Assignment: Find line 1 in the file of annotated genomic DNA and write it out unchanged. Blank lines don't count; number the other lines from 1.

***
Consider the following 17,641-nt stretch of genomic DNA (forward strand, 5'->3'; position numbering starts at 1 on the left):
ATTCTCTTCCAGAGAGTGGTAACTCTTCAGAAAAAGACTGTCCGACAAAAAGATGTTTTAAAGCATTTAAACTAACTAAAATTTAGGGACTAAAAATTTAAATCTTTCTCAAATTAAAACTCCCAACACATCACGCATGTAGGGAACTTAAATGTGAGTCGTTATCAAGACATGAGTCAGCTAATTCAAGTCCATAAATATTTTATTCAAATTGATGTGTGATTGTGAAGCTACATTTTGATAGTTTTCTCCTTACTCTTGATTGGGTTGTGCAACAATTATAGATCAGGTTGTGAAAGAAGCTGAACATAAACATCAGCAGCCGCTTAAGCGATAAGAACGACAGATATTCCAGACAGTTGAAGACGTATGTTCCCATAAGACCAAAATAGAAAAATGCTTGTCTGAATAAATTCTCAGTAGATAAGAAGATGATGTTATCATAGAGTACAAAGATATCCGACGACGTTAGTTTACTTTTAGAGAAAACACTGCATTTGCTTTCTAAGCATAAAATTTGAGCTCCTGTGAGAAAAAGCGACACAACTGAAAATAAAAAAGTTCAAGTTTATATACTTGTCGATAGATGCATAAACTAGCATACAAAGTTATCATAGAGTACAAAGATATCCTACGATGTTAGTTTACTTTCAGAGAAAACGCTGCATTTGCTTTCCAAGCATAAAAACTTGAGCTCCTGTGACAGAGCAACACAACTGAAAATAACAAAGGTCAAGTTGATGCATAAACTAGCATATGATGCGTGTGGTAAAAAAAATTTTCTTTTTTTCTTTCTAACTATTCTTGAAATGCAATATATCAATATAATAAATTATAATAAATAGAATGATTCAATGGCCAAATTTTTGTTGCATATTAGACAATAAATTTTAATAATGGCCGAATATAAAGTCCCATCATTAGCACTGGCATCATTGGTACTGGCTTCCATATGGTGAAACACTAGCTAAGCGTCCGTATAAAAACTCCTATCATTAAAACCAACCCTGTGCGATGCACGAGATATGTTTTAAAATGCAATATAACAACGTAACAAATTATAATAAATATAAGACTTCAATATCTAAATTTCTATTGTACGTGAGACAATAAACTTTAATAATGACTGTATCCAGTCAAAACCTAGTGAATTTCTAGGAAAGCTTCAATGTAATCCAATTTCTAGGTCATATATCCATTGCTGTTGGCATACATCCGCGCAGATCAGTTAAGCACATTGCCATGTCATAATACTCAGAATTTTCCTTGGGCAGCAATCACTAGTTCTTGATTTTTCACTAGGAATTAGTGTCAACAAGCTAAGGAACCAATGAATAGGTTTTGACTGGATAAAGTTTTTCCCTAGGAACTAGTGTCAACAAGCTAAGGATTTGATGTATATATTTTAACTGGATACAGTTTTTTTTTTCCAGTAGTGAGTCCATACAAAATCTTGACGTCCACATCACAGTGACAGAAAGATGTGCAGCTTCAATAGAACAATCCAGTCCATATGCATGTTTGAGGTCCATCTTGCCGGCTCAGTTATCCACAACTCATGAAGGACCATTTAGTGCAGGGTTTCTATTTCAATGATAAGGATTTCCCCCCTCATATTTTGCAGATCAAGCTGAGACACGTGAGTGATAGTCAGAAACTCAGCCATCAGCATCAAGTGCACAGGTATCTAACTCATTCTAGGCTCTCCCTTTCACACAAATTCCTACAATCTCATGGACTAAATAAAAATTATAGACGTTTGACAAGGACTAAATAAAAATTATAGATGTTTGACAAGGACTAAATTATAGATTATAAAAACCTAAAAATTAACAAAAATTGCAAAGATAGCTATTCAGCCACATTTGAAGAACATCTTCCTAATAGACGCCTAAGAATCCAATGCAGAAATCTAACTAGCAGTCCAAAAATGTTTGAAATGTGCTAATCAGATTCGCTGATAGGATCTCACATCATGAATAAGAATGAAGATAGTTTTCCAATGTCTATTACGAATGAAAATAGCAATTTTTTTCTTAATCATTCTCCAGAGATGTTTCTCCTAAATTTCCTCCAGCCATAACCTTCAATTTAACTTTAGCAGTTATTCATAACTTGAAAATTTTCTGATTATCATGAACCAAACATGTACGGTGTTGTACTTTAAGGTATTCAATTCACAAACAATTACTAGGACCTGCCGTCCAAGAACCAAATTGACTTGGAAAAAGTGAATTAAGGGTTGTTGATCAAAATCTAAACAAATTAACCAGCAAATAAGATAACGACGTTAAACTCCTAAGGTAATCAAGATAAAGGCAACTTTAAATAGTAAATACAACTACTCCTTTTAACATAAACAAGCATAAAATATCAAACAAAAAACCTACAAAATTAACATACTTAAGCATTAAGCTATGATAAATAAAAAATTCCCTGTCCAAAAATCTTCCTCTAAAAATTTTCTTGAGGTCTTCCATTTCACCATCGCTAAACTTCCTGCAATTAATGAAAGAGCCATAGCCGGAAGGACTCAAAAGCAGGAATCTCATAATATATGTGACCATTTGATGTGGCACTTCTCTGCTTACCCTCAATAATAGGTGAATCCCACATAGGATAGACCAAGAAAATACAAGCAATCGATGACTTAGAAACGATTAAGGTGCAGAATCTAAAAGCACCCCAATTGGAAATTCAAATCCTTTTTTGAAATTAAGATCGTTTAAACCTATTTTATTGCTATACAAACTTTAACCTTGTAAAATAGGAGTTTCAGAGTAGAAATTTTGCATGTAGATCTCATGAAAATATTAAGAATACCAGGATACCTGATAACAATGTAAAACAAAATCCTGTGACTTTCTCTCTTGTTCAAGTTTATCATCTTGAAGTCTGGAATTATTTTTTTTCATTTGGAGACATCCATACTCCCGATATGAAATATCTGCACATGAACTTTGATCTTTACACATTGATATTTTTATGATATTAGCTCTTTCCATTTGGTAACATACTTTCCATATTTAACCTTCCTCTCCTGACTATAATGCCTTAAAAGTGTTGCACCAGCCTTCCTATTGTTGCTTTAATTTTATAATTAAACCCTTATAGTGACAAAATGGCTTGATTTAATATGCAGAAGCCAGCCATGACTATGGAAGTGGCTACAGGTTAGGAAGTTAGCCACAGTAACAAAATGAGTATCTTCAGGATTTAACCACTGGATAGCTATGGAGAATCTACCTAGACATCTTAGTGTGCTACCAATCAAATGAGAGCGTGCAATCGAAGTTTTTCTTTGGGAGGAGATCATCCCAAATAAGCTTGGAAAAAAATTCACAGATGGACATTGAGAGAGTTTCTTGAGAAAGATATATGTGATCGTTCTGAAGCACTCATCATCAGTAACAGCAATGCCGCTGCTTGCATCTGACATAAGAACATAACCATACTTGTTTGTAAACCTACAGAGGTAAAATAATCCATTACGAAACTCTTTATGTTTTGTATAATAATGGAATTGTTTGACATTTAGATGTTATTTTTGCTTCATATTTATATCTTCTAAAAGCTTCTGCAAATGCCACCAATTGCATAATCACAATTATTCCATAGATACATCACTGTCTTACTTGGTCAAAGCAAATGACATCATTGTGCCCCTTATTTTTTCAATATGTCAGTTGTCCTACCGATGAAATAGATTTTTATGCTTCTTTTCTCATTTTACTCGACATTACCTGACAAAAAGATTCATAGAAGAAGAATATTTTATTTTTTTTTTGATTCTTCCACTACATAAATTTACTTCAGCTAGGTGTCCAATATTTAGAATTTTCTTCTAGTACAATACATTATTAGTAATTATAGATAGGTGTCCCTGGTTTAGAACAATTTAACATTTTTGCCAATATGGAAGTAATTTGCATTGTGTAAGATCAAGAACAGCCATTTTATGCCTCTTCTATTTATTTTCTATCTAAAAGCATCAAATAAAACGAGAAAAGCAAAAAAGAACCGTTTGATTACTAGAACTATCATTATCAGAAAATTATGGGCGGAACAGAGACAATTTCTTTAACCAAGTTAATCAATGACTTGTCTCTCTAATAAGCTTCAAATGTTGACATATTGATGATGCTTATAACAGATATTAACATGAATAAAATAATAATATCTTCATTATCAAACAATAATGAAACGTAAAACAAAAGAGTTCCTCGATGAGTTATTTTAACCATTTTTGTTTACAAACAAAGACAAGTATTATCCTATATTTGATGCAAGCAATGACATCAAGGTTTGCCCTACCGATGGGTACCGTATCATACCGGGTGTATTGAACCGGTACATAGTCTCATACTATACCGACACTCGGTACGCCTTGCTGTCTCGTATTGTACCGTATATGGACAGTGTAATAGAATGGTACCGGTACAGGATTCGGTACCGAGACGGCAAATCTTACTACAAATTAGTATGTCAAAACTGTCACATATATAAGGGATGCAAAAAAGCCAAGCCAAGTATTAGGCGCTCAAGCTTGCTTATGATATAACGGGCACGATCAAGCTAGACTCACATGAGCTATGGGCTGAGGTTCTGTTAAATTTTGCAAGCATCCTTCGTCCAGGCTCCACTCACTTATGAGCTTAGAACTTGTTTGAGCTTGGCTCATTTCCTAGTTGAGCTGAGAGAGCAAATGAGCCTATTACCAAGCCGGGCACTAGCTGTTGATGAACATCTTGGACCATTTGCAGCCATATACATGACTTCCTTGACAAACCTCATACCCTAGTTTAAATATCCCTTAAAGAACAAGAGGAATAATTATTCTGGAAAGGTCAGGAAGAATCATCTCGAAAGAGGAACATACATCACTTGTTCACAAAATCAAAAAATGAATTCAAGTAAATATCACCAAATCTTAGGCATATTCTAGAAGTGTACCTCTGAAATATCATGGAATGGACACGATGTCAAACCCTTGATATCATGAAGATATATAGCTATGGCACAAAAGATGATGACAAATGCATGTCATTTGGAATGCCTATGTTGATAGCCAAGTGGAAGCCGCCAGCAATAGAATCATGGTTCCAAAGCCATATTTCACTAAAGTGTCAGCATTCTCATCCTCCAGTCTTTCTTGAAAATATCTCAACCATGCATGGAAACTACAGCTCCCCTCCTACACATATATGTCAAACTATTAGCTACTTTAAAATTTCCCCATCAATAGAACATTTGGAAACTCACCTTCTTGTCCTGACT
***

Consider the following 17,641-nt stretch of genomic DNA (forward strand, 5'->3'; position numbering starts at 1 on the left):